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Kalman filters

  1. Sep 9, 2009 #1
    I have been doing some reading on Kalman filters trying to figure where to start. I have done some college level calculus, but clearly I don't currently know enough to understand the math involved. Where is a good place for me to start? I downloaded a copy of the linear algebra book by Jim Hefferon. I haven't read a whole lot of the book, but I feel pretty confident with the topics covered in it.
     
  2. jcsd
  3. Sep 9, 2009 #2
    Between linear algebra and Calculus that should be enough to understand the Kalman filter.
     
  4. Sep 9, 2009 #3
    Every place explaining the kalman filter seems to use completely different variable names which makes it difficult for me to understand.
    You have the measured state and the actual state. Then there is a state transition model, a control input model, process noise, and observation noise.
    Measured state and actual state are easy. What do those others mean? Are there "standard" variable names for these?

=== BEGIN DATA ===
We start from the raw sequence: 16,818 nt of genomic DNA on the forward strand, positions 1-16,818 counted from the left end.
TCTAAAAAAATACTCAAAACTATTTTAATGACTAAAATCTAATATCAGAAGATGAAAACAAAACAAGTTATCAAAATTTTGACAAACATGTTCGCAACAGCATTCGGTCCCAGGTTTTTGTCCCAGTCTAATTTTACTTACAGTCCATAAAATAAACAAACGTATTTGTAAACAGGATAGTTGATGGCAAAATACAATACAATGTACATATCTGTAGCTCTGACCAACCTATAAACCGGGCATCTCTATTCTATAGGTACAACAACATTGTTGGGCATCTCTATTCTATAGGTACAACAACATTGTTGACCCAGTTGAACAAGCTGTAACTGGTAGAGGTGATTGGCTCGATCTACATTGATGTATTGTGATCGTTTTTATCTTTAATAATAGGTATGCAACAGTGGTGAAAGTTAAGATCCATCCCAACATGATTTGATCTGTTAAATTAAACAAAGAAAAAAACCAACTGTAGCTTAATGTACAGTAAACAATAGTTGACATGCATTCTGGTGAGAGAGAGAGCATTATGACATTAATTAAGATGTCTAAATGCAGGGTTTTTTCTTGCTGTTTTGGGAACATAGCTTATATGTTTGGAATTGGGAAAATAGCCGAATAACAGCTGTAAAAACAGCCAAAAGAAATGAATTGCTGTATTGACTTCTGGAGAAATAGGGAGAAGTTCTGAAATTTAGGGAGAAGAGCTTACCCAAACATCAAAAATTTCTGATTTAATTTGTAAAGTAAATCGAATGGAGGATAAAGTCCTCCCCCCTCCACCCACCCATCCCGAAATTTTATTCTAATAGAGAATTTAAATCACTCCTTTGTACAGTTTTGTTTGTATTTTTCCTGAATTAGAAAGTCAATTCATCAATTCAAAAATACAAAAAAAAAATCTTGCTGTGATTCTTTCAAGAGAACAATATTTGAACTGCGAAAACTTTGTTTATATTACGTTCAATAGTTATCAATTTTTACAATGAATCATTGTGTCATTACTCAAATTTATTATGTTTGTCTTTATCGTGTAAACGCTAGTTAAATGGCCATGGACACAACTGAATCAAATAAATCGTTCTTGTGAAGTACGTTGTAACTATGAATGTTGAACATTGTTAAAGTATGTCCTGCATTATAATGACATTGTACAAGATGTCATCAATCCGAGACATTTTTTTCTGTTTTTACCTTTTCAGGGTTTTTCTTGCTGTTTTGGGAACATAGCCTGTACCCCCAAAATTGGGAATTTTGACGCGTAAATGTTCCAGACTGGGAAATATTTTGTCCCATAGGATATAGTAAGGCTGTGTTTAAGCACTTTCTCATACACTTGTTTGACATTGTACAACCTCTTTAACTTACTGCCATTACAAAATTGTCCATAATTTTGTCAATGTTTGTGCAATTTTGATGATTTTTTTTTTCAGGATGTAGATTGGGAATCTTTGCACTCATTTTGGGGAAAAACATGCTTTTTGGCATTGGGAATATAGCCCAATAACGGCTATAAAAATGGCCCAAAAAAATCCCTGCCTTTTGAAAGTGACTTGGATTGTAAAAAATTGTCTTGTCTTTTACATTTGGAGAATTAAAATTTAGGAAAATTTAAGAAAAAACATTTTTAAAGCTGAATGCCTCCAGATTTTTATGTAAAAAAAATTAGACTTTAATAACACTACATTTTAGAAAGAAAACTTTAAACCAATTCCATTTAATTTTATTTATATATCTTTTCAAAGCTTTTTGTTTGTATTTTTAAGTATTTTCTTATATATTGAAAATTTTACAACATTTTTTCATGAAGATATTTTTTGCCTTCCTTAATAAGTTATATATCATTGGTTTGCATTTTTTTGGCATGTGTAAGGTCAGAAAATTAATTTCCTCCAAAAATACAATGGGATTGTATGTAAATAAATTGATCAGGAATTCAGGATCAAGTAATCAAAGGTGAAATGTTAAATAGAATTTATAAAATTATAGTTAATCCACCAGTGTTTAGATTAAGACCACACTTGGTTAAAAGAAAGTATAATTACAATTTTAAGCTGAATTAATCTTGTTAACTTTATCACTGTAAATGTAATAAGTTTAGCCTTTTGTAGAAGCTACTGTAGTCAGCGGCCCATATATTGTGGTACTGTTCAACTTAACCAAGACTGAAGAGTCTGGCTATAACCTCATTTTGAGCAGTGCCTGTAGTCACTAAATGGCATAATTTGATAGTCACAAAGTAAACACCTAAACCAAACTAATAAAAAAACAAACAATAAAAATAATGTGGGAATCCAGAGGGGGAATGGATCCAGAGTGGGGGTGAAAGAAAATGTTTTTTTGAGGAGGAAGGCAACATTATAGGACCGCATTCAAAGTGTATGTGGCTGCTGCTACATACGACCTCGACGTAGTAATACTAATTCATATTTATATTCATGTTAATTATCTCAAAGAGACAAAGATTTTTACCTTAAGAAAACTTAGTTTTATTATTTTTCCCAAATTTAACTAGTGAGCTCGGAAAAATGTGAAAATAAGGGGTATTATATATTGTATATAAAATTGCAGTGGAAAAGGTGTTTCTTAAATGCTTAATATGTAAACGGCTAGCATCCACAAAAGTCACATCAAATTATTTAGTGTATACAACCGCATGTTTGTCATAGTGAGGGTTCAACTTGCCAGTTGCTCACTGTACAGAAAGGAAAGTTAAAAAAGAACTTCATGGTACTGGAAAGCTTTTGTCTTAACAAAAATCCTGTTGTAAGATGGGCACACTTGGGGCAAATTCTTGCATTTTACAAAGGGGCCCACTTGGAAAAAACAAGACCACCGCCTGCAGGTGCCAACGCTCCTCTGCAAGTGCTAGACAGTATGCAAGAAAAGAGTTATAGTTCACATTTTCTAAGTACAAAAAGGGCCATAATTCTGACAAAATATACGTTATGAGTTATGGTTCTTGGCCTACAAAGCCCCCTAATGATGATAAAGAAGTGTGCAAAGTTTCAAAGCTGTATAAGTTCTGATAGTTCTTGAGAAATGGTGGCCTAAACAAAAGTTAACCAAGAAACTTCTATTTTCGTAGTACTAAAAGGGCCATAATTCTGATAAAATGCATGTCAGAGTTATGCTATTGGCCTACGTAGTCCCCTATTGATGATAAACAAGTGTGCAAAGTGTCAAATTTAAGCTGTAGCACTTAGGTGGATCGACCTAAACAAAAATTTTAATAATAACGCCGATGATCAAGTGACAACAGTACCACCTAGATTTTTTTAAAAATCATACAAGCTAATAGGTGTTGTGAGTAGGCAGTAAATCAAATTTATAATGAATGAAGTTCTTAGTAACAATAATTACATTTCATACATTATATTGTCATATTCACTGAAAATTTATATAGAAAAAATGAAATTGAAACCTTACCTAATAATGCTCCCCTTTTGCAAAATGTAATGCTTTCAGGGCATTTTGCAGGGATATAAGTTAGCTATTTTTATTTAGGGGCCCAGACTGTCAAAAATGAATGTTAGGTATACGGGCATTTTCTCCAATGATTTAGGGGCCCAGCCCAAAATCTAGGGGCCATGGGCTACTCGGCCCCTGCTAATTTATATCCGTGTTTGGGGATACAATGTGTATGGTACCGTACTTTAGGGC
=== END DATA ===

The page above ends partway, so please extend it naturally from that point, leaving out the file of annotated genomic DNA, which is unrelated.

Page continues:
Anybody know where I can find some good explanations for the kalman filter?
     
  5. Sep 9, 2009 #4

    D H

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    I strongly disagree. Without a good understanding of probability and statistics the linear algebra and calculus will just look like a bunch of stuff pulled out of thin air.

    Here's a free one, "An Introduction to the Kalman Filter," by Welch and Bishop.
    http://www.cs.unc.edu/~tracker/media/pdf/SIGGRAPH2001_CoursePack_08.pdf

    The book "Introduction to Random Signals and Applied Kalman Filtering" by Brown and Hwang isn't free, but is very very good.
    http://www.wiley.com/WileyCDA/WileyTitle/productCd-0471128392.html [Broken]

    Both delve extensively into probability and statistics before introducing the filtering concepts.
     
    Last edited by a moderator: May 4, 2017
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